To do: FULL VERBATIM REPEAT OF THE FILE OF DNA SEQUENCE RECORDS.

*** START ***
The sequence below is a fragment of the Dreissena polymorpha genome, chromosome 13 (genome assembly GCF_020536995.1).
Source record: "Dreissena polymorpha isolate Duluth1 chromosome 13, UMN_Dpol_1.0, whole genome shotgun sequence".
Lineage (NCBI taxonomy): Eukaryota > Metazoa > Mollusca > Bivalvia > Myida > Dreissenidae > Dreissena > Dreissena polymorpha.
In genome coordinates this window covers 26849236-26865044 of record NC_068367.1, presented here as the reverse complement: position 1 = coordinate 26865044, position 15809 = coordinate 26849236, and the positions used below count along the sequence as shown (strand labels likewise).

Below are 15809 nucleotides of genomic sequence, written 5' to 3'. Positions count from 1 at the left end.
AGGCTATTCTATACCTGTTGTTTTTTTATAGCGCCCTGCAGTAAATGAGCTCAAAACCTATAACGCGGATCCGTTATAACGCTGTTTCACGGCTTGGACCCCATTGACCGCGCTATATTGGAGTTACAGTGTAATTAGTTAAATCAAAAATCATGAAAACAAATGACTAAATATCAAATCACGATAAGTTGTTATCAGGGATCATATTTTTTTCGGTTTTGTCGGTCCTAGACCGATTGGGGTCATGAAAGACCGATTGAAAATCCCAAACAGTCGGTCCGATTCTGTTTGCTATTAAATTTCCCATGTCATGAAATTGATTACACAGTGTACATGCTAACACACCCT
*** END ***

The sequence below is a fragment of the Dreissena polymorpha genome, chromosome 13 (genome assembly GCF_020536995.1).
Source record: "Dreissena polymorpha isolate Duluth1 chromosome 13, UMN_Dpol_1.0, whole genome shotgun sequence".
Lineage (NCBI taxonomy): Eukaryota > Metazoa > Mollusca > Bivalvia > Myida > Dreissenidae > Dreissena > Dreissena polymorpha.
In genome coordinates this window covers 26849236-26865044 of record NC_068367.1, presented here as the reverse complement: position 1 = coordinate 26865044, position 15809 = coordinate 26849236, and the positions used below count along the sequence as shown (strand labels likewise).

Below are 15809 nucleotides of genomic sequence, written 5' to 3'. Positions count from 1 at the left end.
AGGCTATTCTATACCTGTTGTTTTTTTATAGCGCCCTGCAGTAAATGAGCTCAAAACCTATAACGCGGATCCGTTATAACGCTGTTTCACGGCTTGGACCCCATTGACCGCGCTATATTGGAGTTACAGTGTAATTAGTTAAATCAAAAATCATGAAAACAAATGACTAAATATCAAATCACGATAAGTTGTTATCAGGGATCATATTTTTTTCGGTTTTGTCGGTCCTAGACCGATTGGGGTCATGAAAGACCGATTGAAAATCCCAAACAGTCGGTCCGATTCTGTTTGCTATTAAATTTCCCATGTCATGAAATTGATTACACAGTGTACATGCTAACACACCCT